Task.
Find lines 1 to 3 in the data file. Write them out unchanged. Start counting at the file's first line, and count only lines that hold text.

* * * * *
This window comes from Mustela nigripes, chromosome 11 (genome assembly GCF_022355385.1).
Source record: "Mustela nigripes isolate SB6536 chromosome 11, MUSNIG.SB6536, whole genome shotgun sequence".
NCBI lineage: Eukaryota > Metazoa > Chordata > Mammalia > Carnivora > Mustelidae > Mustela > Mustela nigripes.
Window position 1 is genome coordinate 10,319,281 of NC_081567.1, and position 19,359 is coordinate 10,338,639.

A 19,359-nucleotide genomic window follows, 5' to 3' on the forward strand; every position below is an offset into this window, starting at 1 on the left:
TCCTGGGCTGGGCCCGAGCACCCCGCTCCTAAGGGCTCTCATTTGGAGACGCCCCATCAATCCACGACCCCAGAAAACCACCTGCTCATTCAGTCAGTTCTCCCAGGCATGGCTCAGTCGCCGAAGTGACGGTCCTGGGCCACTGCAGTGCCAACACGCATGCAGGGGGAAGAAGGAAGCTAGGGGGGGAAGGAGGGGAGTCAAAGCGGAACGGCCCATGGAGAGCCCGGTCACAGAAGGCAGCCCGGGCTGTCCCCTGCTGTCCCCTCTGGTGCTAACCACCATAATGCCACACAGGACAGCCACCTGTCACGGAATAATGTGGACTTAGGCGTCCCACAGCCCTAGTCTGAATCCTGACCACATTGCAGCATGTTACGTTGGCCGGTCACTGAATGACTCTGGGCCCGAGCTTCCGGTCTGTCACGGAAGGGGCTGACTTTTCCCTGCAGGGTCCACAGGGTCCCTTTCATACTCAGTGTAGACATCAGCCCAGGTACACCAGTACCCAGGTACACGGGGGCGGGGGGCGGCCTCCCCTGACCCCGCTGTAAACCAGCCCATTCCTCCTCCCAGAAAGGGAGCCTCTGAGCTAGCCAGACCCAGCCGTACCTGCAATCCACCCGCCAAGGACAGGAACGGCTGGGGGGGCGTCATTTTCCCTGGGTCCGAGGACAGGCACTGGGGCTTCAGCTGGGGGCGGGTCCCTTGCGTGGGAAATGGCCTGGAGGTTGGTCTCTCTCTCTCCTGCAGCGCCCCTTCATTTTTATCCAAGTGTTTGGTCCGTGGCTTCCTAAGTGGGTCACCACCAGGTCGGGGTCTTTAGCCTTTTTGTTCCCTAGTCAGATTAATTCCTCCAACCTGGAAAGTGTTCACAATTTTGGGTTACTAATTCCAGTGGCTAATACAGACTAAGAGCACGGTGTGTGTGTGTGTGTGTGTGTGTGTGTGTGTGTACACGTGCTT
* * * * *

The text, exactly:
This window comes from Mustela nigripes, chromosome 11 (genome assembly GCF_022355385.1).
Source record: "Mustela nigripes isolate SB6536 chromosome 11, MUSNIG.SB6536, whole genome shotgun sequence".
NCBI lineage: Eukaryota > Metazoa > Chordata > Mammalia > Carnivora > Mustelidae > Mustela > Mustela nigripes.